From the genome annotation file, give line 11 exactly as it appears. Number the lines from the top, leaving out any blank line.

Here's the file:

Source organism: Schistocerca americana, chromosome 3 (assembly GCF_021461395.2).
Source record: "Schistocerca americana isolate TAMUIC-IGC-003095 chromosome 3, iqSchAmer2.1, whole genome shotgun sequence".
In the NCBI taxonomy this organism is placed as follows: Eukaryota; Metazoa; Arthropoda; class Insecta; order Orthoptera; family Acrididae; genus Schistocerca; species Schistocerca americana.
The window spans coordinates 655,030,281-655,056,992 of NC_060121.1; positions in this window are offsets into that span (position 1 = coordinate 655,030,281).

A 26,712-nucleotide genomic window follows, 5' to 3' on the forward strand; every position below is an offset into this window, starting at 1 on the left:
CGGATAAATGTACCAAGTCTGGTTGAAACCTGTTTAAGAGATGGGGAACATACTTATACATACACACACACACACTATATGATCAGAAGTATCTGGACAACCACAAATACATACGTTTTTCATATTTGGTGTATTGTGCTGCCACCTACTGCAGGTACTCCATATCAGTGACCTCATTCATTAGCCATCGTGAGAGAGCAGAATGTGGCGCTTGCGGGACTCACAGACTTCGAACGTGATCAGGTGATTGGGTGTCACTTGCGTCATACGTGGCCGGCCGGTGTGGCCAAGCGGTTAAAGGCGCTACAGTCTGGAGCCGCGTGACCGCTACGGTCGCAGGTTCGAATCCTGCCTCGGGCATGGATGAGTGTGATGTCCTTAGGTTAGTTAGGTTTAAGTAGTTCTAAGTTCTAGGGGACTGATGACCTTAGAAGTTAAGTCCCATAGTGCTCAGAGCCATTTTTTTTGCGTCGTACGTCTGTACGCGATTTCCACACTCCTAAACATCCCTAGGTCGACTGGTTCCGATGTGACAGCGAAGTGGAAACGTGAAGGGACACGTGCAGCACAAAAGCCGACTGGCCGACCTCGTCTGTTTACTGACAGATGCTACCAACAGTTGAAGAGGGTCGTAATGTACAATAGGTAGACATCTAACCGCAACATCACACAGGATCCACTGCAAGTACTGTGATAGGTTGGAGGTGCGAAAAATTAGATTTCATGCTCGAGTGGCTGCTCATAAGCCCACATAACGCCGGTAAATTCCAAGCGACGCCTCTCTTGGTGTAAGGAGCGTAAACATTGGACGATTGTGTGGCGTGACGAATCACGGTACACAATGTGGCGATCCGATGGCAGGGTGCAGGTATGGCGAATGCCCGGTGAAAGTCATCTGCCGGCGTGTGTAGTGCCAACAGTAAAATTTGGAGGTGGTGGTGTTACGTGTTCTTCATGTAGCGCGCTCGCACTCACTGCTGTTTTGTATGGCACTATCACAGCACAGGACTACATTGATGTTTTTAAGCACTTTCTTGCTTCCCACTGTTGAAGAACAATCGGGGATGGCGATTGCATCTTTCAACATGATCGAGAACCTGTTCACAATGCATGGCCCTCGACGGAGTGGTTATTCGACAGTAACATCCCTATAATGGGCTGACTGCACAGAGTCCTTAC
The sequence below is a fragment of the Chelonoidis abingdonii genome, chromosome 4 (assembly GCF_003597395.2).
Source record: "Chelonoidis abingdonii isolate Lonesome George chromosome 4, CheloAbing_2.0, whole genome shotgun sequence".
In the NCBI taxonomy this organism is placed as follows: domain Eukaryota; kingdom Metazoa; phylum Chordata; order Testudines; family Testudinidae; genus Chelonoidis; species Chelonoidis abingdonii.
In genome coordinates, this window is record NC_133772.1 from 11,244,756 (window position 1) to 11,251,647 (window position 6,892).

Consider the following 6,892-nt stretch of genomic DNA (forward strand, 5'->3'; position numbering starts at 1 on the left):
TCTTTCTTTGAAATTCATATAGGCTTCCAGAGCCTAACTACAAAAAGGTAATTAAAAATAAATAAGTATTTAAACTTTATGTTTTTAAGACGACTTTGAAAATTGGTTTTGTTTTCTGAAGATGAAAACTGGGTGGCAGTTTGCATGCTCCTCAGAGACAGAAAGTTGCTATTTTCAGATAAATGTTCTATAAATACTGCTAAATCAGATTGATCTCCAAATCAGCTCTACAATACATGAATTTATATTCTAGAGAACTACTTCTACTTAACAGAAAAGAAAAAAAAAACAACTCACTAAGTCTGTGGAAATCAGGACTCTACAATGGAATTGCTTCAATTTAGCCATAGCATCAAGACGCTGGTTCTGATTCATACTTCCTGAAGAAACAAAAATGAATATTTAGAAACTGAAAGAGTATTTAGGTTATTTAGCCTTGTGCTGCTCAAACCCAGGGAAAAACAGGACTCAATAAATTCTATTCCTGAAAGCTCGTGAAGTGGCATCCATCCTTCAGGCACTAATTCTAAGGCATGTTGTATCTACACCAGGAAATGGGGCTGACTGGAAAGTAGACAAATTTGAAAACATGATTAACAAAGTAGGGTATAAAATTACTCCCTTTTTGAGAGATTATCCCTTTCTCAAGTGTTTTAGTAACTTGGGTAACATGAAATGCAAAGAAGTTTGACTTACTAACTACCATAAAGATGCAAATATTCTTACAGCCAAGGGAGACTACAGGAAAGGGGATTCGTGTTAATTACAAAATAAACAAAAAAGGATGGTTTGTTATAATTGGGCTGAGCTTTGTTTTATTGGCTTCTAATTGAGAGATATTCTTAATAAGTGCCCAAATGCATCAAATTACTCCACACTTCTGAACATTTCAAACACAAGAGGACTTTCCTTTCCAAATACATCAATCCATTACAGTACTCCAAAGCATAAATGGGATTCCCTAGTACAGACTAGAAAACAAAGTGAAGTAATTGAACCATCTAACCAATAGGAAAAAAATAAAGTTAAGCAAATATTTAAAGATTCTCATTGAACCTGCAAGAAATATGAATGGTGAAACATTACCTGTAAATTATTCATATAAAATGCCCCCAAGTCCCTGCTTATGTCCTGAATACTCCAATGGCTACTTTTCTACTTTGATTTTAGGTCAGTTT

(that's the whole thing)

Consider the following 6,892-nt stretch of genomic DNA (forward strand, 5'->3'; position numbering starts at 1 on the left):